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Medieval Unicode Font Initiative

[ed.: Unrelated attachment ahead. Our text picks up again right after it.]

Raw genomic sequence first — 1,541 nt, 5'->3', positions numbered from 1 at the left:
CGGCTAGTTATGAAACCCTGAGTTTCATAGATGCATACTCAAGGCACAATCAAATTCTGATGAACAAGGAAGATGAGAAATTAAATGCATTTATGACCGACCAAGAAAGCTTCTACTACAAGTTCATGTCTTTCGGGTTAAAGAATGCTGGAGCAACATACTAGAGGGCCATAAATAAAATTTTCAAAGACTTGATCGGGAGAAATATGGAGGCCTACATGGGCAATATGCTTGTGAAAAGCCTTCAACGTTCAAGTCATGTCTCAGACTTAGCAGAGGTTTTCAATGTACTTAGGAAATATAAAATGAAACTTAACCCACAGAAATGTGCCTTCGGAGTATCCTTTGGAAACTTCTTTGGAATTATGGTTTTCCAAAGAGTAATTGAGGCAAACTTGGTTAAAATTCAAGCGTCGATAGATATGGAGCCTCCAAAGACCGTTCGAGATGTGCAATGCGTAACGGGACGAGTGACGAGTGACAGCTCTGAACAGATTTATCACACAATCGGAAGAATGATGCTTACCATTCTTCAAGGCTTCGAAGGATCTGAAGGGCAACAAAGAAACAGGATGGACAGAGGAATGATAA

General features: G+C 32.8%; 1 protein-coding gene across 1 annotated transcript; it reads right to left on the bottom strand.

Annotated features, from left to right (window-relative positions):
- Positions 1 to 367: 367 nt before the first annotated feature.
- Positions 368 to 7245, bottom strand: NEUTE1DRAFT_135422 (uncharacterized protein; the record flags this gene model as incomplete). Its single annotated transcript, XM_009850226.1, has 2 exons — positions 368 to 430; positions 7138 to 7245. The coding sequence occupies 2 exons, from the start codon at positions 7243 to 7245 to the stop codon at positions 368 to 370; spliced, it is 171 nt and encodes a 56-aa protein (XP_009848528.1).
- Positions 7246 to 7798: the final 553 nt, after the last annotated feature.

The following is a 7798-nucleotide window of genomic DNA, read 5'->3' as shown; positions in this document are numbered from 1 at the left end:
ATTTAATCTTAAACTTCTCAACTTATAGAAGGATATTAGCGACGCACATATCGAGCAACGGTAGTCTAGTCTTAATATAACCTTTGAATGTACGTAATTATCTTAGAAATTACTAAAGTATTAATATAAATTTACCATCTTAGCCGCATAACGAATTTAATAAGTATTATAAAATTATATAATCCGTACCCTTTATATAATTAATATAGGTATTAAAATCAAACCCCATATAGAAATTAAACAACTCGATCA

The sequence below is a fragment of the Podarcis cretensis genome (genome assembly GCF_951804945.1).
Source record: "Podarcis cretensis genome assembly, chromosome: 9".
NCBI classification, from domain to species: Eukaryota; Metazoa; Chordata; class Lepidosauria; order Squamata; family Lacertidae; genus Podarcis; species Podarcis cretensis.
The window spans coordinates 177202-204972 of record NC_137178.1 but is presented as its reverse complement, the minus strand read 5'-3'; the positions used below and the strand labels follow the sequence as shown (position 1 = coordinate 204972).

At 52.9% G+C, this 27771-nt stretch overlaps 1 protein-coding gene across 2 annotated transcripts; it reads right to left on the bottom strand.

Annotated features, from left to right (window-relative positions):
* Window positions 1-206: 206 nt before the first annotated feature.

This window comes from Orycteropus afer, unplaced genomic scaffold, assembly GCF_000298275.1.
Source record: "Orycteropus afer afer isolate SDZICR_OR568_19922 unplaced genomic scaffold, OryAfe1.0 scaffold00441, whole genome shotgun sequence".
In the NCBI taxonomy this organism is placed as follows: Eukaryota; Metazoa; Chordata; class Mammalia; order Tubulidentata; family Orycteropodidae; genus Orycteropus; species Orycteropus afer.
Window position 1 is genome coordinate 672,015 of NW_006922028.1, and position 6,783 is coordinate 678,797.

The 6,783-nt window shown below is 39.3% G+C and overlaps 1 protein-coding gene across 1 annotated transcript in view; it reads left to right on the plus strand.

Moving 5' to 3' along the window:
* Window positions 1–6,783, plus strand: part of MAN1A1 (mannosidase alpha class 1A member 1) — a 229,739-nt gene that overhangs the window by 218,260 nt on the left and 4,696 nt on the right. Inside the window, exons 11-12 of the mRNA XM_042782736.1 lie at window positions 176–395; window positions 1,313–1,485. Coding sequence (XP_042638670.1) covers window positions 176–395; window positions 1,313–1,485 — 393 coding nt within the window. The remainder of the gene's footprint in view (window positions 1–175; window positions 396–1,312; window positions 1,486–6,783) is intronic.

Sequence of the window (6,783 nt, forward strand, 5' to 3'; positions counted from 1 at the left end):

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Small capitals have the same form as majuscules (capital letters), but are usually drawn with the same height as a minuscule (small) letter such as ‘x’. In Medieval Nordic manuscripts, small capitals were used to denote geminates, i.e. long consonants, or they were used ornamentally. The letters ‘B’, ‘D’, ‘G’, ‘M’, ‘N’, ‘R’, ‘S’ and ‘T’ were most frequently used as geminates, while these and other letters might also be used as ornaments in the whole or in parts of highlighted words. Some of the small capitals, e.g. ‘O’ and ‘C’, are difficult to distinguish from minuscule letters. The Unicode Standard v. 5.1 has allocated nine small capitals to the range IPA Extensions, sc. ‘B’, ‘G’, ‘H’, ‘I’, ‘L’, ‘N’, ‘Œ’, ‘R’ and ‘Y’ (cf. pp. 40–42 above), and another 15 small capitals for the Uralic Phonetic Alphabet to the range Phonetic Extensions, ‘A’, ‘Æ’, ‘C’, ‘D’, ‘Ð’, ‘E’, ‘J’, ‘K’, ‘M’, ‘O’, ‘P’, ‘T’, ‘U’, ‘V’, ‘W’ and ‘Z’ (cf. pp. 48–49 above). Thus, only a handful of small capitals remain unrepresented. Of these, the small capital ‘S’ and ‘F’ can appear as geminates in Medieval Nordic. The rest, i.e. ‘Q’, ‘THORN’ and ‘X’ can only appear as small capitals in ornamental usage. Small capital ‘F’ and ‘S’ were included in v. 5.1 of the Unicode Standard, and have therefore been decommissioned below.


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